Reducing data center energy consumption is a priority target for all data centers today.
Reducing Data Center Energy Consumption Effectively
Data centers are energy hogs, accounting for 2% of all energy use worldwide. They consume more power than whole countries. Data centers use much power because they have to run 24/7, and they have to be able to handle spikes in demand.
Reducing data center energy consumption effectively requires a holistic approach, including the design and construction of the facility, ongoing facility management, and proper equipment maintenance.
To reduce your data center’s energy consumption, here are five tips:
Virtualization is a technology that allows multiple instances of an operating system to run on a single physical server. It is typically used to consolidate servers and reduce the energy consumption of data centers.
Virtualization reduces energy consumption by reducing the number of servers needed in a data center, which reduces the size of their associated power units. The power units themselves can also be made more efficient through virtualization software.
Virtualization has become increasingly important as data centers have come under pressure to reduce their energy usage. It has been calculated that implementing virtualization could save over $2 billion per year in reduced electrical costs for data centers in the United States alone.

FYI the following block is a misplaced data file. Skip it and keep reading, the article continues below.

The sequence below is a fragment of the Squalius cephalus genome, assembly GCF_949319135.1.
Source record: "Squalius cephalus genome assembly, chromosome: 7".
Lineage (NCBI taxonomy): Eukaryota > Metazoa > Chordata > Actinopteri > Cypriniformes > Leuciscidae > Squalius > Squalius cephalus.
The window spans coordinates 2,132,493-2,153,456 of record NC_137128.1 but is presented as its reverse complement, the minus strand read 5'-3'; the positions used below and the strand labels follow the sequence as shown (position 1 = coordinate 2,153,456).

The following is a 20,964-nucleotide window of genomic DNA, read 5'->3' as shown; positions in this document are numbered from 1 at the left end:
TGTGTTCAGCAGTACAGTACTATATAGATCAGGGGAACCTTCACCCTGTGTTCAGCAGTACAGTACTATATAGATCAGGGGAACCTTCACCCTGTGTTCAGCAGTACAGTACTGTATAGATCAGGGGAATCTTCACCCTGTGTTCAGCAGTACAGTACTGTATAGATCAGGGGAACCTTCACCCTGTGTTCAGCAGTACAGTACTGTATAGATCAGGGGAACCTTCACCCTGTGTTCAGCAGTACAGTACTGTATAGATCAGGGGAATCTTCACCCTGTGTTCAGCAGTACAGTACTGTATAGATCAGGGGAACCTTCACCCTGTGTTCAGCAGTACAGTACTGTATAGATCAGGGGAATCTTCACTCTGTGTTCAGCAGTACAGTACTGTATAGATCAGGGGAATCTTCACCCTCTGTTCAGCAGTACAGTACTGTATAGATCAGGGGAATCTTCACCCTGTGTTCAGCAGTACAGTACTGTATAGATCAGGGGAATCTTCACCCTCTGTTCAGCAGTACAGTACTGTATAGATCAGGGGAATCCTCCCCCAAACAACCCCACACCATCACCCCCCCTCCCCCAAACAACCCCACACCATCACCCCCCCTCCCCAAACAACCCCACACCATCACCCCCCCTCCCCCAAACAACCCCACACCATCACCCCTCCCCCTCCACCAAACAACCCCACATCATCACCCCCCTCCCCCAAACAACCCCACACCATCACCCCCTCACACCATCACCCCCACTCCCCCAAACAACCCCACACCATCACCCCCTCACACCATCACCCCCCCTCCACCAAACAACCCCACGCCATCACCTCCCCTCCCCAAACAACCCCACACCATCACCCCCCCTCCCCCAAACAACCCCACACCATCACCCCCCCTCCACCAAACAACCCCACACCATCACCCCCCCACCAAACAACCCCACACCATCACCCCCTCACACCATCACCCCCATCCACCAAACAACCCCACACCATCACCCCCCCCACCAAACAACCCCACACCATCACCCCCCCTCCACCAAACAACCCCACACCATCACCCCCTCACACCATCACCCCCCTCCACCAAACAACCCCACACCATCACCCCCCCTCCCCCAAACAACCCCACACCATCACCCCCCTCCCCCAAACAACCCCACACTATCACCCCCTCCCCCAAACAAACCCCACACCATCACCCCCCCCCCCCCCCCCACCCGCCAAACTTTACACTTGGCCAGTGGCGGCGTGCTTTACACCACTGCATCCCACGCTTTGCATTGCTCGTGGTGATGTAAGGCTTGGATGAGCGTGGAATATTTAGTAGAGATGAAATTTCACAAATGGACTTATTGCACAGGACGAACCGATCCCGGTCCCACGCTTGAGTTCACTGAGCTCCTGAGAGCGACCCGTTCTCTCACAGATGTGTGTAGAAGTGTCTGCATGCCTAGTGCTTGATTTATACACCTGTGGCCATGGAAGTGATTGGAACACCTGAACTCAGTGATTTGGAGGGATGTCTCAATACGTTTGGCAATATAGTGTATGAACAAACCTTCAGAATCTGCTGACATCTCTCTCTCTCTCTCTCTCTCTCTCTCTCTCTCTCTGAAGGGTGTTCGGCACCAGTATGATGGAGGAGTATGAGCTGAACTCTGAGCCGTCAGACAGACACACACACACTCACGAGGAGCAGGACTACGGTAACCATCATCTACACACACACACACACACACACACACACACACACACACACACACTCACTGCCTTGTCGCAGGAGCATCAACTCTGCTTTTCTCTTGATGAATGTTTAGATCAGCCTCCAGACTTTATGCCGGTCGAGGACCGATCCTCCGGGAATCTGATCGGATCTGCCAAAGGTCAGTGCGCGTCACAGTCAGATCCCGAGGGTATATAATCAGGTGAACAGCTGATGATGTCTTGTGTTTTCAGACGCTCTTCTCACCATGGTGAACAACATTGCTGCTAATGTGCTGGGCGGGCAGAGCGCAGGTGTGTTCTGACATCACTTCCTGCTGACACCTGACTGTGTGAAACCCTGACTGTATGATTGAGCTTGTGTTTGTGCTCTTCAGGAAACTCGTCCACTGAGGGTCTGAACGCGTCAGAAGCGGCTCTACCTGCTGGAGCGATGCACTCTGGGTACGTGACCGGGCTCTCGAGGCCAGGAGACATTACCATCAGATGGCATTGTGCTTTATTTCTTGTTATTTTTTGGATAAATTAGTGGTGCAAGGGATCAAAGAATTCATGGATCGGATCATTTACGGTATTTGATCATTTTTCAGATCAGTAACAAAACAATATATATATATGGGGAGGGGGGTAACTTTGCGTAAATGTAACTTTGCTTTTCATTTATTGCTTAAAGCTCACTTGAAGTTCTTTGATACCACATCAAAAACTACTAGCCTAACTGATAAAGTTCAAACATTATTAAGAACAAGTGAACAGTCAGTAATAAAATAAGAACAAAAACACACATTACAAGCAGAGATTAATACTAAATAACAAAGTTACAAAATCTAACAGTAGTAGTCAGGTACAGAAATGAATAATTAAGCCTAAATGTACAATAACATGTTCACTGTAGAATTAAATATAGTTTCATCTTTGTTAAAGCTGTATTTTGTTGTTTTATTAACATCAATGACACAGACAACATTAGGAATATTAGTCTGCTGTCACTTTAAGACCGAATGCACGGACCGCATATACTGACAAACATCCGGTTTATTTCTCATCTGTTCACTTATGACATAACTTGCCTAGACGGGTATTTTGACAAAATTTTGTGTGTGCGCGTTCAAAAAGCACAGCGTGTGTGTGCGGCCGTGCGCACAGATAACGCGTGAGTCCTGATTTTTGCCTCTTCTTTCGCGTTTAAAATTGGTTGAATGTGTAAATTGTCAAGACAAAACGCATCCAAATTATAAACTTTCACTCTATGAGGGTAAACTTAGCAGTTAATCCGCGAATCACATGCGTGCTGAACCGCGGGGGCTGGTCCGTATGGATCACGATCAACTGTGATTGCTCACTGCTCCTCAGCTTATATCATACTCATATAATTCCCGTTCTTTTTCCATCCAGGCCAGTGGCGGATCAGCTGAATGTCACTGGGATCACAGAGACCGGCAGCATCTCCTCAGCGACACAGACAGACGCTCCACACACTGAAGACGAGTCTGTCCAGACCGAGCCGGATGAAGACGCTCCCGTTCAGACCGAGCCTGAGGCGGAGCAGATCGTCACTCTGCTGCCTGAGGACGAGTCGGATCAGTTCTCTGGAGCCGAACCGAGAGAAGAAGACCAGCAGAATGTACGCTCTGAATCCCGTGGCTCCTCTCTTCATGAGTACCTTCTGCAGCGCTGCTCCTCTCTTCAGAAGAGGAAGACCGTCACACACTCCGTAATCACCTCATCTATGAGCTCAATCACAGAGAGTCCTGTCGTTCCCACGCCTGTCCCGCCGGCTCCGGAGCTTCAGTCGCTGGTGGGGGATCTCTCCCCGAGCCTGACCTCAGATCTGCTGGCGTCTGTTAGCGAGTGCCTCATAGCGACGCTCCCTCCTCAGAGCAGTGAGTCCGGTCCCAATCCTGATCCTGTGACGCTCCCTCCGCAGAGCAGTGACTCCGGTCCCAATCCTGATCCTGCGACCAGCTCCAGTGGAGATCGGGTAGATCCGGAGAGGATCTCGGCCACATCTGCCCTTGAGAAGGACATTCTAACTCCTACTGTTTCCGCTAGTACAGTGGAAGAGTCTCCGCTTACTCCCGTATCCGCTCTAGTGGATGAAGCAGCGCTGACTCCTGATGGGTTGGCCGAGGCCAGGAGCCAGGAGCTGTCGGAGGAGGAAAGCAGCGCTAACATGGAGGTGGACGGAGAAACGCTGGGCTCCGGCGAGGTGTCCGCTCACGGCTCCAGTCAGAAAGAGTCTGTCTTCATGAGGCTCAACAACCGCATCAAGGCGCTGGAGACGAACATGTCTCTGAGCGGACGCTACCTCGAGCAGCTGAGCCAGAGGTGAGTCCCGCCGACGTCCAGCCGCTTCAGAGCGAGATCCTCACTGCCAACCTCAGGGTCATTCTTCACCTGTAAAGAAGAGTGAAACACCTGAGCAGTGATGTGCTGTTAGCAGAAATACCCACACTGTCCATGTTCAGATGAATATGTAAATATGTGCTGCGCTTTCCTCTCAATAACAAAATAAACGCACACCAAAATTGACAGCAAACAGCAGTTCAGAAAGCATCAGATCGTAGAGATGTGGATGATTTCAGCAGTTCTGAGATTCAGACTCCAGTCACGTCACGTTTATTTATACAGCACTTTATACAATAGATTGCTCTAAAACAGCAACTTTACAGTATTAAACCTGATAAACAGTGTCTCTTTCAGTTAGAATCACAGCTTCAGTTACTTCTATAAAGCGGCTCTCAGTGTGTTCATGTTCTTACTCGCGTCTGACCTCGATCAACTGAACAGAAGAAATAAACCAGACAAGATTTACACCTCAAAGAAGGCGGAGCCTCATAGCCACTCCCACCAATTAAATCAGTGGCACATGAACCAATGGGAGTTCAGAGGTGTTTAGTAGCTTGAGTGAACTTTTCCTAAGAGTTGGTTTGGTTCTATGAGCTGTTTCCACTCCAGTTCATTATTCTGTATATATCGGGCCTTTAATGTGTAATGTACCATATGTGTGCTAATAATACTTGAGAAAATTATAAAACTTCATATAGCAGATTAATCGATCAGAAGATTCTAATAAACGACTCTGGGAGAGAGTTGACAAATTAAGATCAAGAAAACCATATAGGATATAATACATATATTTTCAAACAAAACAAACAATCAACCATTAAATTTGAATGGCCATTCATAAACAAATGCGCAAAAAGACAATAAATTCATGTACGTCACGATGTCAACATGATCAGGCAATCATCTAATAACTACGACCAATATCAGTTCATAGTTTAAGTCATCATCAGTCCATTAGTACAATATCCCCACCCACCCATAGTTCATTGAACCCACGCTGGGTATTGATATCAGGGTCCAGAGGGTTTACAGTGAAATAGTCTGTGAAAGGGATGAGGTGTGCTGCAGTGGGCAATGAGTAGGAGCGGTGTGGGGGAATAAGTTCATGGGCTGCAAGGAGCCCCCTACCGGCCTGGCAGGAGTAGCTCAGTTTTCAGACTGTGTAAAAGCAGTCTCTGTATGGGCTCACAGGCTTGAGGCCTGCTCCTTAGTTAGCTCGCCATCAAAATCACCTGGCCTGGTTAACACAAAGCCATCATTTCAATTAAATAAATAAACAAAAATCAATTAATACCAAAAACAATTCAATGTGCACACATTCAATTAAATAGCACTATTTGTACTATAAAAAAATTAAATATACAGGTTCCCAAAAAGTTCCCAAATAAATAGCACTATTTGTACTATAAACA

Smart sensors can be used for many different purposes in data centers. For example, a sensor could be used to monitor the temperature and humidity of a particular area. The sensor would send this information to a controller, turning on an air conditioner or dehumidifier if necessary. In another example, smart sensors can be used to monitor a server room’s energy consumption and efficiency.
The smart sensors are networked and communicate with each other to gather data about power usage, temperature, airflow, and more. This data can be used to create a baseline for what is expected at the facility, and when any anomalies arise, the power usage of individual servers can be monitored and managed.
More efficient data center equipment and cooling systems
While it’s true that the older equipment still works just as well for many scenarios, the newer equipment has several distinct advantages.